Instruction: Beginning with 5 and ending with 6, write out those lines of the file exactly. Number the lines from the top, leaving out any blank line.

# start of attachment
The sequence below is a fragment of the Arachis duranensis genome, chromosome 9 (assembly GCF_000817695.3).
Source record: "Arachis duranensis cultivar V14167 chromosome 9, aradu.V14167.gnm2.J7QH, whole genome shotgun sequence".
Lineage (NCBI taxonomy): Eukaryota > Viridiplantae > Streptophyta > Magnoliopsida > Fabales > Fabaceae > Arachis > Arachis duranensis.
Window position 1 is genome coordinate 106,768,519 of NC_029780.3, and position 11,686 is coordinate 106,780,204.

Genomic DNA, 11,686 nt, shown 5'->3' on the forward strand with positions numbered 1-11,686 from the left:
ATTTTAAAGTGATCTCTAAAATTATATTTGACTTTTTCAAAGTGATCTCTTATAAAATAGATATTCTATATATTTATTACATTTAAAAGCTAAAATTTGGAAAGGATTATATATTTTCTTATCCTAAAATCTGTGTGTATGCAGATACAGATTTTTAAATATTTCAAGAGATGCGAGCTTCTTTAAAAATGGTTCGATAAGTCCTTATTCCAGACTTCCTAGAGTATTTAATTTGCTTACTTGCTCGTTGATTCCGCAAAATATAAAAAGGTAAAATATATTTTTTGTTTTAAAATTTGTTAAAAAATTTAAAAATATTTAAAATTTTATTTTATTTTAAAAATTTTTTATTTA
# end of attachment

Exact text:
Genomic DNA, 11,686 nt, shown 5'->3' on the forward strand with positions numbered 1-11,686 from the left:
ATTTTAAAGTGATCTCTAAAATTATATTTGACTTTTTCAAAGTGATCTCTTATAAAATAGATATTCTATATATTTATTACATTTAAAAGCTAAAATTTGGAAAGGATTATATATTTTCTTATCCTAAAATCTGTGTGTATGCAGATACAGATTTTTAAATATTTCAAGAGATGCGAGCTTCTTTAAAAATGGTTCGATAAGTCCTTATTCCAGACTTCCTAGAGTATTTAATTTGCTTACTTGCTCGTTGATTCCGCAAAATATAAAAAGGTAAAATATATTTTTTGTTTTAAAATTTGTTAAAAAATTTAAAAATATTTAAAATTTTATTTTATTTTAAAAATTTTTTATTTA